You may not think much of silent films (although you should give Keaton's The General a shot regardless) but this is the undisputed master of the medium in all his glory, showing everyone that even in his dotage he could be totally dominant. If you watch a bunch of TZ episodes in a row on Netflix or on DVD, this one always comes as a surprise. It's just so different than everything before or after it in the series. While there are some episodes with comedic elements (the clown in "Five Characters in Search of an Exit" comes to mind) there are no other straight-up comedy efforts like this. I've often wondered if perhaps Rod Serling was a huge Keaton fan and simply decided that he was going to give the Old Man one last chance to remind everyone of his greatness even if it made zero sense in the context of Twilight Zone as a series.

I'm glad he did. 24 minutes. Do yourself a favor and watch it.

NPF: WHITE HOUSE DIARIES

Posted in No Politics Friday on August 7th, 2014 by Ed

So this meme is going around:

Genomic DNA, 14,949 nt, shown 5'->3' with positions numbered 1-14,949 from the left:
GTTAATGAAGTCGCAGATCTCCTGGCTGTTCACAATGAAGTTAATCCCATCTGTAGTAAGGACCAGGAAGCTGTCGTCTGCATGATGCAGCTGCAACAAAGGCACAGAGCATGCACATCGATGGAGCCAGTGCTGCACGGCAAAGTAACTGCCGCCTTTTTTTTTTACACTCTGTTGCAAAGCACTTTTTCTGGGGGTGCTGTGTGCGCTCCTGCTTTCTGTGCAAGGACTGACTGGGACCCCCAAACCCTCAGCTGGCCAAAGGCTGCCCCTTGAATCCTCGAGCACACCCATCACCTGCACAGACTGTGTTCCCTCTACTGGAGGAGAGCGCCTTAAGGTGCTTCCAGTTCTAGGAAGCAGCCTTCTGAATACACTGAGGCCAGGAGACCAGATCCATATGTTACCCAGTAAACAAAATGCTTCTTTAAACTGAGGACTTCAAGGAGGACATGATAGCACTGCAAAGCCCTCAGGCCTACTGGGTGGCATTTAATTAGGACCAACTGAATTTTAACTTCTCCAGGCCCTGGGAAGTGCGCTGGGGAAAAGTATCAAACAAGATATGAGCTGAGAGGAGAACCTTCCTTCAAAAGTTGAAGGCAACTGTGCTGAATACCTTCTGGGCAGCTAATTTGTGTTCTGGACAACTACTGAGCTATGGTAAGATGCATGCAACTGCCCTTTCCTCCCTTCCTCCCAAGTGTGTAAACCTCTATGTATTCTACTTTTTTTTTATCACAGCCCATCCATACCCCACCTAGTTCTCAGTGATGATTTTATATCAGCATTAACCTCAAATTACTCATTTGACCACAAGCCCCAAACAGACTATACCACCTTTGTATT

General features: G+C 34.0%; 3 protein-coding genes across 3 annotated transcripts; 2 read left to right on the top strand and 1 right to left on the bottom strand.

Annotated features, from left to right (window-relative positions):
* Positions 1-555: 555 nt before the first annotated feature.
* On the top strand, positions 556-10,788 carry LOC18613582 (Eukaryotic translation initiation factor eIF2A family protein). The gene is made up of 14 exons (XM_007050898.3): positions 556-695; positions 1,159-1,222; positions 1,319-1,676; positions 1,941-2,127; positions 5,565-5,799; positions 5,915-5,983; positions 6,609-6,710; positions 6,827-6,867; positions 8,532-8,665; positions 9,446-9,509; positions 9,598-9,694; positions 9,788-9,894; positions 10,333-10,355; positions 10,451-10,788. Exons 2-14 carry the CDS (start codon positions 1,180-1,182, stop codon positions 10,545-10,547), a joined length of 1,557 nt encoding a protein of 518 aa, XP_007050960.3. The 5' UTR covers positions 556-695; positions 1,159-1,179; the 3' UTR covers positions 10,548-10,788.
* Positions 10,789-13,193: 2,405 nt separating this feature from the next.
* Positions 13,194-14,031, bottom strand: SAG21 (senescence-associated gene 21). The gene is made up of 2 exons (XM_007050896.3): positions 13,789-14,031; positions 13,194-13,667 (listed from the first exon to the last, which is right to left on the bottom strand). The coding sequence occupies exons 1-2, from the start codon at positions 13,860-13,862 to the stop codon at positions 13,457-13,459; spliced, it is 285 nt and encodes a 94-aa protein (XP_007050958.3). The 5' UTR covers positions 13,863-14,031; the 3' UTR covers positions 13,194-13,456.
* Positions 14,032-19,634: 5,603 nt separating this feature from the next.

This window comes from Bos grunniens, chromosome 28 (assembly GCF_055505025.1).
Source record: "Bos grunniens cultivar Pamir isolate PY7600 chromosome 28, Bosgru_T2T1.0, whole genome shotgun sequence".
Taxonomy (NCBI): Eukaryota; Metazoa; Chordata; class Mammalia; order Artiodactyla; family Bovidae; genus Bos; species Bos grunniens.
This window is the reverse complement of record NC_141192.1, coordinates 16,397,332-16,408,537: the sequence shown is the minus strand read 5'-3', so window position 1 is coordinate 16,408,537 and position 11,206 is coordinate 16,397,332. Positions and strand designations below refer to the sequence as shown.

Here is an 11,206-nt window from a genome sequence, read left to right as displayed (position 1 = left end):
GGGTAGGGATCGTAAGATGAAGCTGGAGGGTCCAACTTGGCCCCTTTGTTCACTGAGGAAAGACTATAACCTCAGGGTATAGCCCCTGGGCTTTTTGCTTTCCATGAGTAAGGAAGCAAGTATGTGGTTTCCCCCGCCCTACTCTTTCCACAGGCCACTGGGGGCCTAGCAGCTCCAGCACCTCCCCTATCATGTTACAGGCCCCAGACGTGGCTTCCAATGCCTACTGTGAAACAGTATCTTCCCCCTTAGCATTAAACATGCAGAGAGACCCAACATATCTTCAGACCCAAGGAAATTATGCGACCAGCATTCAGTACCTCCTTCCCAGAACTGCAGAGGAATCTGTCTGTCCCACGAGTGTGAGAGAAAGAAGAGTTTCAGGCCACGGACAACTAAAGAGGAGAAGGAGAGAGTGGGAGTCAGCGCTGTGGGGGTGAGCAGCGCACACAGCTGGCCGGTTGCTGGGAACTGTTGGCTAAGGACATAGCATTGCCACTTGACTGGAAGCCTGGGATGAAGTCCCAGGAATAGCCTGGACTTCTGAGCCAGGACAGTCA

hrc

Let's just say that is exactly what Millard Fillmore and Franklin Pierce want us to think.

NPF: MEMORY LANE

Posted in No Politics Friday on July 31st, 2014 by Ed

Last weekend I journeyed to the Baseball Hall of Fame in Cooperstown, NY to see the induction ceremony for three first ballot players including my favorite player as a kid, Frank "Big Hurt" Thomas. Though Cooperstown is convenient to nothing – the trip involved phrases like "only 80 minutes from Binghamton" – this really is a baseball fan's version of the Hajj. Cooperstown is a surprisingly tiny town, though, and when jammed with 50,000+ visitors it can be quite chaotic. So the practical part of my brain recommends visiting sometime other than induction weekend if you dislike huge crowds.

The best part of the museum is listening to random strangers sharing their memories with anyone in earshot, since I think that is one of the primary reasons that people develop an attachment to the sport: "I was at that game with my dad in '72" or "My mom listened to Jack Buck on KMOX every game for thirty years" or "Our first date was at a Braves game and Eddie Mathews hit a home run in the 10th inning" or even more general comments like (actual quote) "Man, Willie McCovey hit the ball like it owed him money." You would not be too far off base (SWIDT?) to conclude that the experience isn't entirely about baseball for most of the visitors. Ask an American male to talk about his father and there's a good chance that stories about going to ballgames will be involved.